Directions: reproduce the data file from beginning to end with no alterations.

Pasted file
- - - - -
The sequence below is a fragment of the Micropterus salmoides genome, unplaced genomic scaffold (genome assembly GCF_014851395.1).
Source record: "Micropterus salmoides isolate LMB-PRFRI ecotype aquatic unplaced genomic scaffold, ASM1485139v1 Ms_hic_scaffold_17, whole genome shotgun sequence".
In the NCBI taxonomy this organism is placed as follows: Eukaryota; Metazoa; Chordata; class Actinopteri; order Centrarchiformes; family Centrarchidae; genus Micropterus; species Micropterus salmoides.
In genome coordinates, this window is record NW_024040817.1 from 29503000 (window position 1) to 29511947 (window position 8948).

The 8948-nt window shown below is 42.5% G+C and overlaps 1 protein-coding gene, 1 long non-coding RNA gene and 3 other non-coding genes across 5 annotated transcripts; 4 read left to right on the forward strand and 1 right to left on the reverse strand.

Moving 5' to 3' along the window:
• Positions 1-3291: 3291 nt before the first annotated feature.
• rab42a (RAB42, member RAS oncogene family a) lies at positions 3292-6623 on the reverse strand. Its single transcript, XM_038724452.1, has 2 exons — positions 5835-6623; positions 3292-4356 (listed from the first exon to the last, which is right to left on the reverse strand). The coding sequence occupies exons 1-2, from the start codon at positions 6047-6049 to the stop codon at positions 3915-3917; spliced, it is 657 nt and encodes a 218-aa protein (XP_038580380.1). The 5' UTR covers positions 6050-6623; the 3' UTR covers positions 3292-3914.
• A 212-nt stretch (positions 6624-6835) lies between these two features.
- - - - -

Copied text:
The sequence below is a fragment of the Micropterus salmoides genome, unplaced genomic scaffold (genome assembly GCF_014851395.1).
Source record: "Micropterus salmoides isolate LMB-PRFRI ecotype aquatic unplaced genomic scaffold, ASM1485139v1 Ms_hic_scaffold_17, whole genome shotgun sequence".
In the NCBI taxonomy this organism is placed as follows: Eukaryota; Metazoa; Chordata; class Actinopteri; order Centrarchiformes; family Centrarchidae; genus Micropterus; species Micropterus salmoides.
In genome coordinates, this window is record NW_024040817.1 from 29503000 (window position 1) to 29511947 (window position 8948).

The 8948-nt window shown below is 42.5% G+C and overlaps 1 protein-coding gene, 1 long non-coding RNA gene and 3 other non-coding genes across 5 annotated transcripts; 4 read left to right on the forward strand and 1 right to left on the reverse strand.

Moving 5' to 3' along the window:
• Positions 1-3291: 3291 nt before the first annotated feature.
• rab42a (RAB42, member RAS oncogene family a) lies at positions 3292-6623 on the reverse strand. Its single transcript, XM_038724452.1, has 2 exons — positions 5835-6623; positions 3292-4356 (listed from the first exon to the last, which is right to left on the reverse strand). The coding sequence occupies exons 1-2, from the start codon at positions 6047-6049 to the stop codon at positions 3915-3917; spliced, it is 657 nt and encodes a 218-aa protein (XP_038580380.1). The 5' UTR covers positions 6050-6623; the 3' UTR covers positions 3292-3914.
• A 212-nt stretch (positions 6624-6835) lies between these two features.